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Restaurant Tragedies

Just curious- does anyone have an experience with a restaurant that you found fantastic in every way - great food, service, atmosphere-yet it never caught on with the general public and didn't survive?
If you've had this experience, why do you think it didn't make it? I'm not talking about restaurants with poor management, owners with personal problems or other such circumstances. I mean a restaurant that seemed to be doing everything right, did have customers that raved about it but just couldn't get a big enough customer base to stay in business.
Any experiences?

Joy

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  1. Maybe I'm off-topic, maybe not, but I have seen numerous restaurants with much going for them and fold for one very identifiable reason - A JINX LOCATION.

    Restaurant after restaurant will open in that location, struggle for 4 or 5 months, and close. Why? Because you can't see it while driving - maybe it's right there to be seen but at that intersection everybody's looking at oncoming traffic in another direction - maybe it's right out in the open but by the time you could see it from your car, it's too late to turn in, you'd have to turn around and go back - or you can't see the sign.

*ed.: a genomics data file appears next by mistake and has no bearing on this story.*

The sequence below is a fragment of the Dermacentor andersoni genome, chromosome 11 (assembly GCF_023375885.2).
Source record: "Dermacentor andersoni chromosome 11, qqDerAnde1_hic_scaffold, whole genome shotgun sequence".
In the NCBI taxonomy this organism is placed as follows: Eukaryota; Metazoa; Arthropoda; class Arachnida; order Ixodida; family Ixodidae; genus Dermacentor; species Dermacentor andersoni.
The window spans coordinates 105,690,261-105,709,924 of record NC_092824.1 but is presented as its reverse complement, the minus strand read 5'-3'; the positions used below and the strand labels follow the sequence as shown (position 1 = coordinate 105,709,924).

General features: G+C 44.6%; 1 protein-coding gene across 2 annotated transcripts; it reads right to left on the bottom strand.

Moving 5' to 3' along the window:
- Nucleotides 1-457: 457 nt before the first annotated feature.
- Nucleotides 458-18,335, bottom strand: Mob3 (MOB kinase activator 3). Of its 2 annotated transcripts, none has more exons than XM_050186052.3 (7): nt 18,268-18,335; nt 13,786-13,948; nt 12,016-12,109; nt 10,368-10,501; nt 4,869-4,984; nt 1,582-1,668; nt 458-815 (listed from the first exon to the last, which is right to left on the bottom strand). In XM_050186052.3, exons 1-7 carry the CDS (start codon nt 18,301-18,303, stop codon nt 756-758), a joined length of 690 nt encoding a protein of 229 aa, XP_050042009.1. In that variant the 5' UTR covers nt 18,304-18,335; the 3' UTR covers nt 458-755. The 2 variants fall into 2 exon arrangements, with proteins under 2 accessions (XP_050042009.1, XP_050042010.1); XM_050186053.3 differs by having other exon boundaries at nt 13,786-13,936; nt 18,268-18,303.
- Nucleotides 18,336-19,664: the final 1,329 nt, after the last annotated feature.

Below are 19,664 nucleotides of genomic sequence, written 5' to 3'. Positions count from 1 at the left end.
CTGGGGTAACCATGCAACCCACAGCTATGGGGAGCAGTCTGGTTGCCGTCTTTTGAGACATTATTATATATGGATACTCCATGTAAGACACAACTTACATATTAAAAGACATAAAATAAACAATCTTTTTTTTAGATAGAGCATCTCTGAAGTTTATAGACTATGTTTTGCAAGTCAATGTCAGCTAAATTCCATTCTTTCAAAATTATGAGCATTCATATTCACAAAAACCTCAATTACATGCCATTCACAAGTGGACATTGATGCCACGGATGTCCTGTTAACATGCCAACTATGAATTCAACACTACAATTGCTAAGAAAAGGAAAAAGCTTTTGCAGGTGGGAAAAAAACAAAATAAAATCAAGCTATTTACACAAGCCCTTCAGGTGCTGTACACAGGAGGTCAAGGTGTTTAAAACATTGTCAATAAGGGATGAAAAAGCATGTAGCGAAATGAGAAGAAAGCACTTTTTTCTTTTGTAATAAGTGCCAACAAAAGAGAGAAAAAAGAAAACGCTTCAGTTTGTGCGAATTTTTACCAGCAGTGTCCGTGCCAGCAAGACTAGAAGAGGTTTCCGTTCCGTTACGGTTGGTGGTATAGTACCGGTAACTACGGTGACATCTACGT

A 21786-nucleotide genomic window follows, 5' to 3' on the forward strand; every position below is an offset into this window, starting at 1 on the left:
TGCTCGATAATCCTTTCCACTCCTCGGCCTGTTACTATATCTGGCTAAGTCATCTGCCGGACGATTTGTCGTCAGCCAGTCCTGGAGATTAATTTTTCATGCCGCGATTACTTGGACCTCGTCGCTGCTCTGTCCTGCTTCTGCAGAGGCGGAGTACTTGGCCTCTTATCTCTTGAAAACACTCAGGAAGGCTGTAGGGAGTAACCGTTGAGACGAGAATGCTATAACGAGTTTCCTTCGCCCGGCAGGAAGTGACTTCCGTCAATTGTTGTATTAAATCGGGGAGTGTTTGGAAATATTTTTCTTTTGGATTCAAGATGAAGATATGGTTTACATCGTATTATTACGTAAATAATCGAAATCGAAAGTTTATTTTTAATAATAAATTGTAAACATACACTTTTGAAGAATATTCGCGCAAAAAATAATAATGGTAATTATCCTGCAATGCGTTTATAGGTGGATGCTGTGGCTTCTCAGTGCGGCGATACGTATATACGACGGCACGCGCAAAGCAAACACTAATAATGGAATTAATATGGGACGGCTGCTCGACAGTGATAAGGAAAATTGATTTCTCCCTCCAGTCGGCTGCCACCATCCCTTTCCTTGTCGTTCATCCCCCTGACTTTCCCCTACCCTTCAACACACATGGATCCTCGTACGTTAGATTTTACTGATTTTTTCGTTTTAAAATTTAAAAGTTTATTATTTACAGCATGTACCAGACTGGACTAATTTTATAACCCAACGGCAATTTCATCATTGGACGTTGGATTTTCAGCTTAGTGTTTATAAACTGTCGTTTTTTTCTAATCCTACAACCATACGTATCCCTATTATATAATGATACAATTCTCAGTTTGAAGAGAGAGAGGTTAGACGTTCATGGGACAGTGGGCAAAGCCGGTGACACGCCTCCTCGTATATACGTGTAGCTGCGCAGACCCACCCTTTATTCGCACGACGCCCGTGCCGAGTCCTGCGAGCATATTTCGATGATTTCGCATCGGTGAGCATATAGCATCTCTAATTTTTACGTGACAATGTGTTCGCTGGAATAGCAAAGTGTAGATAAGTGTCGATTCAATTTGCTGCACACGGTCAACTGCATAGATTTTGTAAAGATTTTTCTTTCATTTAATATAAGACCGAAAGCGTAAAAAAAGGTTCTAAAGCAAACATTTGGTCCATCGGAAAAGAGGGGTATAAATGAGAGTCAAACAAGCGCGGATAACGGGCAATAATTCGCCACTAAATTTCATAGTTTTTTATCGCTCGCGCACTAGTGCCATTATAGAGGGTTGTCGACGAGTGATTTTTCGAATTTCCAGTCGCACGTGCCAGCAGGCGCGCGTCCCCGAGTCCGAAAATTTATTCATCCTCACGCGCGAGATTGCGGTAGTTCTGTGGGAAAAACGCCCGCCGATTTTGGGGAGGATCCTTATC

This usually happens when newbie owners have wanted to open a restaurant ALL THEIR LIVES and rent a location that used to be a restaurant and is now closed ... not thinking about WHY it's closed.

    I remember a pleasant little Italian place that I finally noticed and actually turned around and went back to. I was the only customer at dinnertime. There was the owner's wife as hostess, his kids as staff, all looking worried ("there go our life savings") and the owner, who cooked a mean marinara sauce, coming across like failed salesman character Gil on "The Simpsons," desperate for the success that (he is well aware) has already eluded him and rapidly circling the drain, chatting to me incessantly and begging me to "tell my friends." Of course the place was closed in a couple of weeks, and there went the retirement and the college fund and maybe even the house, all because it's Dad's dream and of course, as TV teaches us, "if you dream hard enough you can do anything."

    4 Replies
    1. re: wayne keyser